Aligot à l'ancienne Recipe

Aligot à l'ancienne

An Unusual Recipe

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Aligot à l'ancienne is a dish traditionally made in L'Aubrac region of France. It is essentially just mashed potatoes blended with melted cheese and a little garlic. However, this fondue-like dish is a common sight in restaurants in the Auvergne region if mid- France. It is still cooked by hand and enjoyed at home as well as in street markets and makes a great talking point when your guests have never come across it before.

** Traditionally, Aligot à l'ancienne is made with the a cheese called Tomme de Laguiole or Tomme d'Auvergne (which gives it a slightly nutty flavour). However, Tomme is not a cheese that is widely available and other cheeses can be used instead, including Mozzarella, Laguiole and (young) Cantal.

Be sure to use floury potatoes (like Estima, King Edward, Maris Piper, Desiree). Floury potatoes are better for dishes where you want fluffy potatoes or for mash. Waxy potatoes (like Charlotte or Maris Peer) are good at staying firm and keeping their shape so they make great salad potatoes.

      Preparation Time: 30 Minutes

      Cooking Time: 30 Minutes

A Top Choice Recipe for Something Unusual

Ingredients for Aligot à l'ancienne

If you are not familiar with any ingredients, please check our International Cooking Terms page.
US Imperial Measurements  UK Imperial Measurements  Metric Measurements

Currently displaying quantities in US Imperial Measurements
to serve 6:
12 oz
tomme fraîche d'Auvergne cheese **
1¼ lb
floury potatoes
2 oz
6.5 fl oz
crème fraîche
1 clove
salt and pepper


How to Cook Aligot à l'ancienne

  1. Aligot à l'ancienne in a restaurant kitchenPeel and crush (mince) the garlic and cut the cheese into very fine slices (you can use a mandelin if you have one). Peel the potatoes and cut into pieces of roughly equal size (A medium-sized potato is usually cut into about 6 pieces). Rinse the potatoes to remove any surface starch. Now place them in a large pan with sufficient salted water to cover the potatoes. Bring the water to the boil then turn down the heat and cover the pan so that it continues to boil gently.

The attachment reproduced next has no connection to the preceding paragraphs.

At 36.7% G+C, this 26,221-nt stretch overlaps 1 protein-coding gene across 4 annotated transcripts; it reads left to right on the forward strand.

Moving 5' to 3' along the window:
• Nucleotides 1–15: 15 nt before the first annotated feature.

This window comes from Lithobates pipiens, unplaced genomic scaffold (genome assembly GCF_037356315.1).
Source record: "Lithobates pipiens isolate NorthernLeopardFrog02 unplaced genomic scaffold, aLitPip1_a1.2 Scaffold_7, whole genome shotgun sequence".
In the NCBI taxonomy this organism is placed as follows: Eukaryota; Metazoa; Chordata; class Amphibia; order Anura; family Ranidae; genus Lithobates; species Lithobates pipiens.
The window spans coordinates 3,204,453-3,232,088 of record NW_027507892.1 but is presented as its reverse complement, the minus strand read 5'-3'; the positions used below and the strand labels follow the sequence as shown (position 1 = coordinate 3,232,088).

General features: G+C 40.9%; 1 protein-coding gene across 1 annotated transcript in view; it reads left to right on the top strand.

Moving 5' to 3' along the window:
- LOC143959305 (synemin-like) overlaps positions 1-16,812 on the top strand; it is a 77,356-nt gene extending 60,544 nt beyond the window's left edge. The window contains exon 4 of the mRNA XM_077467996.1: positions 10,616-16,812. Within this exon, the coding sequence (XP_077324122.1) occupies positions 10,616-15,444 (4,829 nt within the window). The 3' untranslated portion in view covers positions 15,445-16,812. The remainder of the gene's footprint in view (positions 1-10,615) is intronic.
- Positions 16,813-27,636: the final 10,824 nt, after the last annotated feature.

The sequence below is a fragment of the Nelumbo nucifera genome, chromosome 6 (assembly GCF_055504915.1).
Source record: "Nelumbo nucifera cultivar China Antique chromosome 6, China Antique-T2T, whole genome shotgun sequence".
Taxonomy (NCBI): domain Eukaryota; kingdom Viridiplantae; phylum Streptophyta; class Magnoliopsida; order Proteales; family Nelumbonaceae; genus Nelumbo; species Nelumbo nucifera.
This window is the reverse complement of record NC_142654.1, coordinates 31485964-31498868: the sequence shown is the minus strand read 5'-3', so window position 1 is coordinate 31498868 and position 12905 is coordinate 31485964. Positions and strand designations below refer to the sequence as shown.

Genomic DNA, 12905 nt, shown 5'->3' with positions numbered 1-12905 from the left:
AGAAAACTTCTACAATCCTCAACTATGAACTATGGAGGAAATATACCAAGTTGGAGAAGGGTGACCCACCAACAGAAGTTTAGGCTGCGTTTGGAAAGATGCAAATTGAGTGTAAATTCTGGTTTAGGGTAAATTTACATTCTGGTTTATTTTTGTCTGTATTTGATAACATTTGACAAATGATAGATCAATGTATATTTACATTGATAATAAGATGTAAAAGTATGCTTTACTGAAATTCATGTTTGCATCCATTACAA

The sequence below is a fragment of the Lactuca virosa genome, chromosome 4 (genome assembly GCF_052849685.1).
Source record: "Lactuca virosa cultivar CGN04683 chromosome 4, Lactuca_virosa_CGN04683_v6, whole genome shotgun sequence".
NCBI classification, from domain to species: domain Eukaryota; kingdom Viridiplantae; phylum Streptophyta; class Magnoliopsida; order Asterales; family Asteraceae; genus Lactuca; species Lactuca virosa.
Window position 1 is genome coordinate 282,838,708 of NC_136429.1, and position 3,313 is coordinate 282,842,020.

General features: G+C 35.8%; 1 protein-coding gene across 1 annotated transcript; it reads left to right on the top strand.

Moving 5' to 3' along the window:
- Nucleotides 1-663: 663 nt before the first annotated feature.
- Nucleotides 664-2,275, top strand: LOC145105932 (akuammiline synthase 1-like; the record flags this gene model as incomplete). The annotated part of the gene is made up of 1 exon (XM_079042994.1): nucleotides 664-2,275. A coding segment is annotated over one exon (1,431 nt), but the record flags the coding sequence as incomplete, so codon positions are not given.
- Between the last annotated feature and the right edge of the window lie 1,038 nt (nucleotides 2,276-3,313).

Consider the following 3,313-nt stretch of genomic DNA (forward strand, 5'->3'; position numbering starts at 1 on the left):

2. Cooking time can vary depending upon the type of potato and the texture. Generally, however, somewhere between 15 - 20 minutes is sufficient. When you think that the potatoes are close to being cooked, pierce one or two of them with a fork. If the fork penetrates easily with little resistance, the potatoes are cooked. Remove the pan from the heat and drain off the water.
  3. Add the garlic, butter and cream to the potatoes. Salt and pepper lighly and, using a potato masher, break up and mash the potatoes until they are smooth. Stir the finely sliced cheese into the potato and place on a low heat.
  4. For at least 15 minutes, stir the ingredients with a big wooden spoon, making figures of eight in the mash and lifting it into the air repeatedly to obtain a smooth, elastic texture which has a long tail that detaches easily from the pan.
  5. Serve onto each plate at the table by lifting a serving into the air and cutting off a big ribbon with scissors! (Yes, this is the correct way to serve Aligot!). Serve hot with Grilled Sausages or Lamb Chops

Don't be tempted to try and speed up the integration of the cheese with the mashed potato. 15 minutes (minimum) at low heat, stirring and 'stretching' the Aligot à l'ancienne all the time.
MARIE-DANIELLE'S WINE RECOMMENDATION: Marie-DanielleAligot à l'ancienne is traditionally served with an Auvergne red wine (usually a Gamay grape) like Côte-Roannaise Les Originelles 2012 Sérol
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